‘Just look at Shampooch – she’s just been groomed and she looks beautiful! It took a mere 3 hours 42 minutes and now she’s off to the park to show everyone how stunning she looks. All her doggy friends try to entice her to play but she won’t… and then she sees a beautiful kite and is whooshed off her feet. Disaster! But, wait! It was such fun she wants to do it all over again – and all the friends join in, to the dismay of their humans. Superbly illustrated by Susan Batori, this is a lovely story about dogs doing what they do best – having great fun. With its expressive use of language, it’s a great read-aloud story.’

Thank you! Read the full review here.

Heather Pindar has also written other titles for Maverick, including Froggy DayBeware the Mighty Bitey and Wishker.  All these titles and many more can be purchased here.

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‘Yet again, Maverick has delivered a book with appealing and amusing illustrations to complement a witty, wacky and well-crafted story.’ – Review about Shampooch by Ish Mother

Ish Mother has left a charming review about Shampooch, our new picture book by author Heather Pindar and illustrator Susan Batori. Shampooch can be purchased here.

 

“I won’t spoil the ending, but let’s just say Shampooch discovers that getting messy can be lots of fun!

This is a really fun book which would definitely appeal to young dog lovers. It would also be a fantastic book to read with little ones who seem anxious about getting messy, to show them it can be fun and that there’s more to life than looking smart. My only slight reservation is the negative reactions of the owners, which might put children off getting dirty, but this would be a good talking point for parents to explain when it is and isn’t OK to get messy, and why dog owners might react differently to parents (it’s easier to take off muddy clothes than it is to clean muddy fur, for instance!).

I really enjoyed reading this book with Toddler, there are lots of brilliant onomatopoeic words that make it lots of fun to read aloud, and he loved looking at all the funny dogs! Yet again, Maverick has delivered a book with appealing and amusing illustrations to complement a witty, wacky and well-crafted story.”

You can read her full review here. You can see our other titles here.

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‘A great story that delivers a very gentle message of not judging others’ – Review of Shampooch by What’s Good To Do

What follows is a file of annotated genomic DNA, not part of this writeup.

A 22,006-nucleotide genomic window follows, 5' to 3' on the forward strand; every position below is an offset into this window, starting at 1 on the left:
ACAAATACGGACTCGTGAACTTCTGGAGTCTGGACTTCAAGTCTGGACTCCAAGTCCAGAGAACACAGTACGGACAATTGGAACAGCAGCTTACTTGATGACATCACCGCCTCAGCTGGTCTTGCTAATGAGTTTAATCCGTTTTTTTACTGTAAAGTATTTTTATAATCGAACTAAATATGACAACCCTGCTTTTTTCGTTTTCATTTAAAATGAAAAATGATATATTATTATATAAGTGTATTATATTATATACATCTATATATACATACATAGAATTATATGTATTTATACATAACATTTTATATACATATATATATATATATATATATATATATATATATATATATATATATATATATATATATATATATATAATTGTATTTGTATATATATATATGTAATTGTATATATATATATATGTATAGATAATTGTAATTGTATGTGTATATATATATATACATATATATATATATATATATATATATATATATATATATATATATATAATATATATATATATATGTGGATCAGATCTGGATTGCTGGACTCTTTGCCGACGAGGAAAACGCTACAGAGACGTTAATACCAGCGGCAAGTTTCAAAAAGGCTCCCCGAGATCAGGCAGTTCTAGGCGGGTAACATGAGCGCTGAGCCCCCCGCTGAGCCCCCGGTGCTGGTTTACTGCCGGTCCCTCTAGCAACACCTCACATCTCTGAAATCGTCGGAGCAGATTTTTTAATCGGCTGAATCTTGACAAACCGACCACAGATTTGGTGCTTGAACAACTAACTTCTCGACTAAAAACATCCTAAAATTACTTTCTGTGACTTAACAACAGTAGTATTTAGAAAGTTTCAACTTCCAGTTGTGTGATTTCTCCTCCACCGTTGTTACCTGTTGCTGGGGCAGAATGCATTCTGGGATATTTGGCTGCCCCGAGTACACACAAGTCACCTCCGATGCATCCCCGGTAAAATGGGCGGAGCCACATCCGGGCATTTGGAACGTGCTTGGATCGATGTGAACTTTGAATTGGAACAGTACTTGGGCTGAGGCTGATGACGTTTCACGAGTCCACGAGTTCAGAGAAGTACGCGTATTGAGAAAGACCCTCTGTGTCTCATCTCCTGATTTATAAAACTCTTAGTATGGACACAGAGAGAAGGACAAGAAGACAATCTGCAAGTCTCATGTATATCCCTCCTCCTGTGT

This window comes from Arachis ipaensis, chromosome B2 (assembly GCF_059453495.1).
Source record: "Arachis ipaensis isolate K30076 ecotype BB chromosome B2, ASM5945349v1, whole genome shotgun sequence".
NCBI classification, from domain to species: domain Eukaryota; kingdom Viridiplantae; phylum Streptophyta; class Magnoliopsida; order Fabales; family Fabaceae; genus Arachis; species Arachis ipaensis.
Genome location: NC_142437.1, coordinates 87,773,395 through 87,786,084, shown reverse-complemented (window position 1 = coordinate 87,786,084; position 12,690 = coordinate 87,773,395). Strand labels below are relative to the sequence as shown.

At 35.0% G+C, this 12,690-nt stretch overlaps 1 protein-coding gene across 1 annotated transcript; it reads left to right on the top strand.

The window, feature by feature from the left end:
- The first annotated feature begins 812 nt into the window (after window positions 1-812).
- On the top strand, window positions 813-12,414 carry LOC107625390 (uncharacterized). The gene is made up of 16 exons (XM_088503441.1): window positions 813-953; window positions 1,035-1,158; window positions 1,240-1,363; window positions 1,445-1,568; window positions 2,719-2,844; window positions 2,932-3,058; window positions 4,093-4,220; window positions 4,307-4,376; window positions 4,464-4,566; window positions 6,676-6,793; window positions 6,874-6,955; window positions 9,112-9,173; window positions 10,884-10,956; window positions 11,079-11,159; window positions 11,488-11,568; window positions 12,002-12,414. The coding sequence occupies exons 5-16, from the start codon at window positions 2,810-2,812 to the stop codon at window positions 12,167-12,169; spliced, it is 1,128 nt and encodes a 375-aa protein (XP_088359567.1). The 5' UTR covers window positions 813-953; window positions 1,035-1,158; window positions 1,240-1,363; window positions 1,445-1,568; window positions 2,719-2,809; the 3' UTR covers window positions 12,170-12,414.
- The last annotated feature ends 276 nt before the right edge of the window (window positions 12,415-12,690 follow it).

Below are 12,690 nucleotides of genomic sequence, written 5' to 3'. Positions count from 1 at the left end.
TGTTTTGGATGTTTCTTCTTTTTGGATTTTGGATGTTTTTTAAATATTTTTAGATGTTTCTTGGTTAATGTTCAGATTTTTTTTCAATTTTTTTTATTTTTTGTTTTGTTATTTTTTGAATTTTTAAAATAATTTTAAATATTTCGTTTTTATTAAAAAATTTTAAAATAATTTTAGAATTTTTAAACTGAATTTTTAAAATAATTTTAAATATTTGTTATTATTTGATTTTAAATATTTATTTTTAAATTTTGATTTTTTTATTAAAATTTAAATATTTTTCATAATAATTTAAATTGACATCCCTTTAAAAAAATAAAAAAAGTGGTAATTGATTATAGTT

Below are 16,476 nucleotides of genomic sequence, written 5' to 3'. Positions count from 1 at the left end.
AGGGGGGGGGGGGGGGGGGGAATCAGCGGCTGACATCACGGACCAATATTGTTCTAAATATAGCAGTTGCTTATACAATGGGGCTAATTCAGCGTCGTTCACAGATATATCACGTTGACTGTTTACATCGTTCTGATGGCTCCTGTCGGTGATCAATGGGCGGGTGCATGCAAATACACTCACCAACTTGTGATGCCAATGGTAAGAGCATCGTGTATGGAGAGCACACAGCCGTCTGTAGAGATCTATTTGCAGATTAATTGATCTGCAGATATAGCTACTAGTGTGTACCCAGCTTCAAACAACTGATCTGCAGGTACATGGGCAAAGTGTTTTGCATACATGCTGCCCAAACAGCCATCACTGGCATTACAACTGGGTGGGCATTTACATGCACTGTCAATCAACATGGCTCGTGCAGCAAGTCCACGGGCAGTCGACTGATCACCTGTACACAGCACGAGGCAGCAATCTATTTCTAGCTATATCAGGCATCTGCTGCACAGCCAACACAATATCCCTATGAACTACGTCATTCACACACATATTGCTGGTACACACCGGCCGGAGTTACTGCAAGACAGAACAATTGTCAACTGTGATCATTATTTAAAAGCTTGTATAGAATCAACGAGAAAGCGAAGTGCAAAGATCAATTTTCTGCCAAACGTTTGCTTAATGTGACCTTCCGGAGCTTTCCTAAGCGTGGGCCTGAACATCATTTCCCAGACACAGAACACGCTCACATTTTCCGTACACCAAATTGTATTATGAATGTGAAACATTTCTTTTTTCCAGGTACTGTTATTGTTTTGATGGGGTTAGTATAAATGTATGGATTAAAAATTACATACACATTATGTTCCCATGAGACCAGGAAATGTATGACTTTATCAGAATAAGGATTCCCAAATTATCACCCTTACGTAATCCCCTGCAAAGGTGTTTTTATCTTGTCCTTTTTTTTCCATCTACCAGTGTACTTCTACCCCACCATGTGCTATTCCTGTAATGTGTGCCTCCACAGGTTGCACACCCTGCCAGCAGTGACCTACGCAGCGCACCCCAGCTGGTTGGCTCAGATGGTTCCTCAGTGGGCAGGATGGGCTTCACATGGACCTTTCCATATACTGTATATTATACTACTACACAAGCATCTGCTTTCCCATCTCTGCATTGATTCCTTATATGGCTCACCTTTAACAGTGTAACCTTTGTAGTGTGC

The online review guide website Whatsgoodtodo.com have left a lovely review of Shampooch, our pawsome new picture book by Heather Pindar and Susan Batori.

“Overall, this is a great story that delivers a very gentle message of not judging others by their look and how opening up to new experiences can be so much fun.

It has been beautifully illustrated, showing Shampooch in all her pampered glory and will appeal to boys and girls.

It is, for the most part, easy to read. There are some nonsense words in the form of the dogs names (Shampooch, Wagsy McBone, Woof-Whiffily and Sniffy Bottingham) which are great for children learning phonics as it forces children to put their phonics skills to work and sound out the words.”

You can read their full review here.

Heather Pindar has also written other titles for Maverick, including Froggy Day, Beware the Mighty Bitey and WishkerAll these titles and many more can be purchased here.

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‘Such great value as they do double duty: help children to learn to read and also encourage a love of reading for pleasure’ The Merry Bookworm reviews some new Early Readers!

The Merry Bookworm has just posted a wonderful detailed review for four of our new Early Readers:

Bingo and the Burblies by Steve Howson and illustrated by Gisela Bohorques: Gold Band.   This story really struck a chord with Hugo, who stopped reading at various places to ask why humans would want to hurt the burblies and take away their home.  As a parent, it was a pleasure to see him responding with empathy and concern about saving animals and the planet. 

The Underwear Wolf by Clare Helen Walsh and illustrated by Letizia Rizzo: Gold Band.   Hugo thought this story was hilarious!  He loved the fact that Stitch finally made friends with other werewolves and he thought that it was very kind of Stitch to knit them ‘super-stretchy pants’ to keep them warm.  The story gave us lots of opportunities to talk about difference, inclusion and empathy and Hugo has now decided that he wants to dress up as Stitch for World Book Day.